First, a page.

Integrating Lidar Prior into Neural Radiance Field for Large-Scale Outdoor Scenes
Mr. Hou Chao (M.Phil. candidate)
Department of Mechanical Engineering
The University of Hong Kong
Date & Time
Friday, 21 April 2023
Room 7-34, Haking Wong Building, HKU
3D reconstruction from diverse sensor data remains a critical and long-standing subject in the field of robotics. The primary challenge lies in recovering a seamless and undistorted scene representation from discontinuous and limited sensor inputs. Recently, Neural Radiance Fields (NeRF) have gained popularity as a 3D representation due to their capacity to synthesize photorealistic novel viewpoints. NeRF addresses this issue by directly optimizing the parameters of a continuous 5D implicit scene representation to minimize photometric error when rendering a set of captured images. This implicit representation is a fully-connected deep network that takes in a single continuous 5D coordinate (spatial location (x, y, z) and viewing direction (θ, φ)) and outputs the volume density and view-dependent emitted radiance at that spatial location. The rendered color image is obtained by querying the coordinates along camera rays and accumulating the results using a classic volume rendering function. The difference between rendered and observed images is backpropagated to update network parameters. As the entire process is differentiable, complex geometry and appearance can be trained end-to-end.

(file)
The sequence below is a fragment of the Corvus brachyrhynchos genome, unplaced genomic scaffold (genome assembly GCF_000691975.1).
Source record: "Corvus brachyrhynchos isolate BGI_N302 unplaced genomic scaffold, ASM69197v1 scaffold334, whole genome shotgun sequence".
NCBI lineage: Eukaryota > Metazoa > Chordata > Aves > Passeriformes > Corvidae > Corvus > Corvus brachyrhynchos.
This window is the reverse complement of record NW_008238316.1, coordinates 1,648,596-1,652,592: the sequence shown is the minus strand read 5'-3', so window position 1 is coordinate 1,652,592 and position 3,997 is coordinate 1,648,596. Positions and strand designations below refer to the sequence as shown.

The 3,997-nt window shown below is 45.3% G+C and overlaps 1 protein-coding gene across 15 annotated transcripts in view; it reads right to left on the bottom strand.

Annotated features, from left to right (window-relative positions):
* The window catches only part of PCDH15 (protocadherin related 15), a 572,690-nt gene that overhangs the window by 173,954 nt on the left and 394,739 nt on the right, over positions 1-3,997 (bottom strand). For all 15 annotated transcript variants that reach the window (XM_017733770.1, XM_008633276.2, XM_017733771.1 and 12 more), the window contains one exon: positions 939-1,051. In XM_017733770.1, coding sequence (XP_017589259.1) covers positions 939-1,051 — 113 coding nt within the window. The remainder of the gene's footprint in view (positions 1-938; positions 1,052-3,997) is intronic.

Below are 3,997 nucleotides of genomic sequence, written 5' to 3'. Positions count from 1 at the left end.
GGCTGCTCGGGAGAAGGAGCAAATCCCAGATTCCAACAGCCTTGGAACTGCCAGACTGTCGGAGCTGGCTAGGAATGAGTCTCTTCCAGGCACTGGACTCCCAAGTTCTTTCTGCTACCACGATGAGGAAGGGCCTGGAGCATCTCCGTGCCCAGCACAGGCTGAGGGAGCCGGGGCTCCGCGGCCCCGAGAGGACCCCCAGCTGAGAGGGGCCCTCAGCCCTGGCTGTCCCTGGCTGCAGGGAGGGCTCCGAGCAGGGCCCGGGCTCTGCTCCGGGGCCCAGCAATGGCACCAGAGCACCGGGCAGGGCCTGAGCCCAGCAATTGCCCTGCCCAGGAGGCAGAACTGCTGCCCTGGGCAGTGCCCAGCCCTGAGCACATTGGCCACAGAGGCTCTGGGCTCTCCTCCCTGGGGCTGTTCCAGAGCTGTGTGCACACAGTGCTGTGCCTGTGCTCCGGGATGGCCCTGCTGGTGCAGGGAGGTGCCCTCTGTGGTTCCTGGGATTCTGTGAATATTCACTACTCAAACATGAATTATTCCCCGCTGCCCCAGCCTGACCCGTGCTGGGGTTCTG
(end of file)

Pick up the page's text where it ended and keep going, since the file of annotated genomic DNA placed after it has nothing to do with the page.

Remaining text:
Nonetheless, deploying NeRF in large-scale outdoor environments (e.g., Street View) remains a challenging task. Vanilla NeRF has only been demonstrated to synthesize objects or small bounded scenes within controlled settings. Moreover, existing NeRF-like models often produce blurry or low-resolution renderings due to the inherent shape-radiance ambiguity of reconstructing a large scene from a limited set of images.Since NeRF reconstructs 3D scenes from a series of 2D images, accurate geometry can only be estimated with sufficient observations, often impractical for wild captures that only provide a glimpse of the scene. Insufficient observations may result in overfitting at specific perspectives, harming the capability of novel view synthesis. To eliminate the inherent shape-radiance ambiguity, Urban Radiance Field is the first work to incorporate lidar information alongside RGB signals. The introduction of a series of lidar-based losses enables accurate surface estimation for both solid structures, such as buildings, and volumetric formations like trees and vegetation.
In this seminar, a pre-built point cloud map will provide strong guidance for discerning empty spaces. Since empty areas do not contribute to the final rendered output, skipping the empty space can suppress floating and blurry rendering and expedite the rendering process. The radiance field will be trained under the supervision of the point cloud prior constraint to alleviate shape ambiguity. We will discuss how to construct accurate surfaces while maintaining high-quality novel views photorealistic synthesis.